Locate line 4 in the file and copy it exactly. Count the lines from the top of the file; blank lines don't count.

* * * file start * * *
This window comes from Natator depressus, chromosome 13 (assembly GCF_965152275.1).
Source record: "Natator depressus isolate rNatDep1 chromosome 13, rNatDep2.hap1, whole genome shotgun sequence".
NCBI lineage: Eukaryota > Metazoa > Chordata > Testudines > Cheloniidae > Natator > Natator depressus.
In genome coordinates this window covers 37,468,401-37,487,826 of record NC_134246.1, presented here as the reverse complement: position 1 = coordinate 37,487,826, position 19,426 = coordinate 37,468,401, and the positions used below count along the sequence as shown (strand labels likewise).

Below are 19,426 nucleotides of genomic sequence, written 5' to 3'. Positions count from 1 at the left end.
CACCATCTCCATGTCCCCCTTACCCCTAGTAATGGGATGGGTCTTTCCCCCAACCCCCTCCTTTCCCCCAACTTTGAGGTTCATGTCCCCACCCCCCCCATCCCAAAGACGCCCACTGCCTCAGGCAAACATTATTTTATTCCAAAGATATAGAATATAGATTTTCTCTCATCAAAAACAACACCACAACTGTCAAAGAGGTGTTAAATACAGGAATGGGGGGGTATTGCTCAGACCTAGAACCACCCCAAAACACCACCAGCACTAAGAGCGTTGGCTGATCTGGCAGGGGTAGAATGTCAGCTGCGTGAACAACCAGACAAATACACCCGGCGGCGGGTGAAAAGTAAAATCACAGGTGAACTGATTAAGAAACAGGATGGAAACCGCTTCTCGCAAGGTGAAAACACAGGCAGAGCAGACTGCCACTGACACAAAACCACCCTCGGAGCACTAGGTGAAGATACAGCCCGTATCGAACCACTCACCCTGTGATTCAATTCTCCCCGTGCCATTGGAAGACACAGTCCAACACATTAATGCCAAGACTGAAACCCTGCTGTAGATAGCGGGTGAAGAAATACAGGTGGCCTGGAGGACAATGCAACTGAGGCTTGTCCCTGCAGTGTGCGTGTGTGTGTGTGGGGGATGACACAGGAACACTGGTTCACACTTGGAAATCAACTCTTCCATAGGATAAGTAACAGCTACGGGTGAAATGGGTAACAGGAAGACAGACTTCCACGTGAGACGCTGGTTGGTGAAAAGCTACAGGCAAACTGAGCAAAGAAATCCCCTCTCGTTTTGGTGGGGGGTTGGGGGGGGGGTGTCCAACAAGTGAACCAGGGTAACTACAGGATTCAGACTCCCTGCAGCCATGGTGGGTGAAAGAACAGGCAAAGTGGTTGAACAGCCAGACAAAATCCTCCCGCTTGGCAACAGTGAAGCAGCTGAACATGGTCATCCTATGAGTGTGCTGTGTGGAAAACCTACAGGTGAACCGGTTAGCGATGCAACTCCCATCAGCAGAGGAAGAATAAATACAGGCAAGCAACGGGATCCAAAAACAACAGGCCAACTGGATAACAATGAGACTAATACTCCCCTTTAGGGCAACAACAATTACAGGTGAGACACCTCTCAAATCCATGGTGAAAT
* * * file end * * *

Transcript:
In genome coordinates this window covers 37,468,401-37,487,826 of record NC_134246.1, presented here as the reverse complement: position 1 = coordinate 37,487,826, position 19,426 = coordinate 37,468,401, and the positions used below count along the sequence as shown (strand labels likewise).